The share of U.S. households viewing the economy as heading in the wrong direction rose to 45 percent in August, the highest since November, from 36 percent the prior month, the Bloomberg Consumer Comfort survey showed today. The monthly expectations gauge dropped to minus 22 from minus 11 in July. The weekly Bloomberg Consumer Comfort Index fell to minus 44.4 in the period ended Aug. 12, lowest since January, from minus 41.9.
“The American public appears to have tired of running harder to stand still, expressing their displeasure with the current state of economic affairs in the country and their own personal finances,” said Joseph Brusuelas, a senior economist at Bloomberg LP in New York.
The report raises the risk that a pickup in retail sales last month will not be sustained after gasoline prices climbed by 38 cents a gallon in less than two months. A jobless rate that’s exceeded 8 percent for a post-World War II record 42 months is probably also contributing to concern that the world’s largest economy is failing to make enough progress.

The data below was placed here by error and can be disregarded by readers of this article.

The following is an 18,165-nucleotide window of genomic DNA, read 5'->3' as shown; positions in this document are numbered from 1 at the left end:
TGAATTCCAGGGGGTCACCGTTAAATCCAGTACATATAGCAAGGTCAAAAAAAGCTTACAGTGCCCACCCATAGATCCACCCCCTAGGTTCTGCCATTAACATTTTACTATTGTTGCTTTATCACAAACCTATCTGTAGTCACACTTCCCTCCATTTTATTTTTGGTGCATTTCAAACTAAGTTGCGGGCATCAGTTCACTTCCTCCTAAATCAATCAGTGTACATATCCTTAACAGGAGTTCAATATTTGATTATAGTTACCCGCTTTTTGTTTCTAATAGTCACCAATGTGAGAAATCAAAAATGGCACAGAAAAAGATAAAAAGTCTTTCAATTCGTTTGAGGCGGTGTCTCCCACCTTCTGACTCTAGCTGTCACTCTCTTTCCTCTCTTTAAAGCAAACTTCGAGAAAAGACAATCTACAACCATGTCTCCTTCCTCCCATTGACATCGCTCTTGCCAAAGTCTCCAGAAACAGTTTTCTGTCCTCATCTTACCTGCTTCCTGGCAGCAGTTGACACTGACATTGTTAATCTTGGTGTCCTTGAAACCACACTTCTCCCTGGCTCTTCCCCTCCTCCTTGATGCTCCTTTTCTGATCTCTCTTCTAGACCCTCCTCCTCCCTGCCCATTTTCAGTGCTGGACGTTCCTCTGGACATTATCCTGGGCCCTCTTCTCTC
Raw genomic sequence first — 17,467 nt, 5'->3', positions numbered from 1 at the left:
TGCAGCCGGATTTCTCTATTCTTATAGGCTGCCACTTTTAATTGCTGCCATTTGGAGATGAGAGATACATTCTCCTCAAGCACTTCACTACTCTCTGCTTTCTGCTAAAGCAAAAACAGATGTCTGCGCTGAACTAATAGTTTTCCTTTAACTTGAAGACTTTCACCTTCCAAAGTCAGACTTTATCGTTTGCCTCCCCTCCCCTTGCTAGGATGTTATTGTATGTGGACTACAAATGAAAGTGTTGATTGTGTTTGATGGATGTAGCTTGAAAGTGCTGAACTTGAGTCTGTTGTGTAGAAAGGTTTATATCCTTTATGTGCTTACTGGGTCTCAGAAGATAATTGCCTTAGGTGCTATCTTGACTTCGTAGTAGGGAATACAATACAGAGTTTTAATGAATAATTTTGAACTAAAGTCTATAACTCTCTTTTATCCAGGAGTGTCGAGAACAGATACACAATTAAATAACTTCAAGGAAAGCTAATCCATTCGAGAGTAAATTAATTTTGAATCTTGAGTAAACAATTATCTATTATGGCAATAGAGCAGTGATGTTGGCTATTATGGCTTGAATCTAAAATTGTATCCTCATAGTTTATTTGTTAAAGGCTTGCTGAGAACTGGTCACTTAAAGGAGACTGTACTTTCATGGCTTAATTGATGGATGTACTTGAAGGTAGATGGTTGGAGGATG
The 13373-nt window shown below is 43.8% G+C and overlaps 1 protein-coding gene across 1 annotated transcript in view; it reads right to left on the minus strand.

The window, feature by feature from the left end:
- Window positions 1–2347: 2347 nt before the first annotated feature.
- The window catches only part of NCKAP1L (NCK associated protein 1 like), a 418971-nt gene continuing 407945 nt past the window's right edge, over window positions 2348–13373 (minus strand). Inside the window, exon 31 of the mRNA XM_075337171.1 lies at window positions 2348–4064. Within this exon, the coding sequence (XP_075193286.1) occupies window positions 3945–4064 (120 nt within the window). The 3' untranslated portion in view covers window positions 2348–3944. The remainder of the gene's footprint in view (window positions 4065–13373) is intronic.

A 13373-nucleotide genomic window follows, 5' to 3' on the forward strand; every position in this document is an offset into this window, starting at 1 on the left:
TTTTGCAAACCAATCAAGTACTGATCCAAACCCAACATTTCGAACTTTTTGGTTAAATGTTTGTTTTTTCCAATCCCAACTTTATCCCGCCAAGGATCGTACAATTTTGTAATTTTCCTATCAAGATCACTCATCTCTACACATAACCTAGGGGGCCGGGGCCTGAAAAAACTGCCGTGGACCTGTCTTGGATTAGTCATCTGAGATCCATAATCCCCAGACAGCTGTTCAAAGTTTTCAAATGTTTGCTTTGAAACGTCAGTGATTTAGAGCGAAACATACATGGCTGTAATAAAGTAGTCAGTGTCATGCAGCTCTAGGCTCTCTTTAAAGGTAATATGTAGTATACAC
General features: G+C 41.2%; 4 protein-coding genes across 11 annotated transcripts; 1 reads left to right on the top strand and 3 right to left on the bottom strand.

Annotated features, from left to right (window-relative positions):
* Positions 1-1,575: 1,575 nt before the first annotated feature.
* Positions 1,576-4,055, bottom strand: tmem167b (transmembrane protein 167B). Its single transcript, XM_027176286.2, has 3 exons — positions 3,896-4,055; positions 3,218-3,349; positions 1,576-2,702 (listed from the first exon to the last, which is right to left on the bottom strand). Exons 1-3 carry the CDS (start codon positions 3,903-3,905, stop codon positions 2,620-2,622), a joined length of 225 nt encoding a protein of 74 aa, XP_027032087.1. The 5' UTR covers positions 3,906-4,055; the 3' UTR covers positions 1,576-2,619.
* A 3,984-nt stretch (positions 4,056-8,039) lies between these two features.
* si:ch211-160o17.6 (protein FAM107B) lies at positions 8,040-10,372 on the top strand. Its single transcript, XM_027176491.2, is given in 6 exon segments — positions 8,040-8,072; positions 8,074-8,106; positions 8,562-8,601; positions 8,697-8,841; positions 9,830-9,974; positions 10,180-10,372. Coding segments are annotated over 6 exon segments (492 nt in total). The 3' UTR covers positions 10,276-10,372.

Another report today signaled the job market is stabilizing after hiring improved last month. The number of Americans filing claims for jobless benefits was little changed last week, bringing the average over the past month to the lowest level since late March, Labor Department data showed.
Filings climbed by 2,000 to 366,000 in the week ended Aug. 11, in line with the median forecast of 45 economists surveyed by Bloomberg, which called for an increase to 365,000. The four- week moving average, a less volatile measure, dropped to 363,750, the fewest since the week ended March 31.
The housing report showed starts of single-family houses fell 6.5 percent in July to a 502,000 rate, the first decline since February. Work on multifamily homes, such as apartment buildings, rose 12 percent to an annual rate of 244,000, a five- month high.
Three of four regions showed a decline, led by a 5.3 percent decrease in the West. That area also showed the biggest jump in permits, climbing 14 percent in July, taking them to the highest level since June 2008. Construction applications in the West soared 54 percent over the past 12 months, the biggest year-to-year jump since December 1986.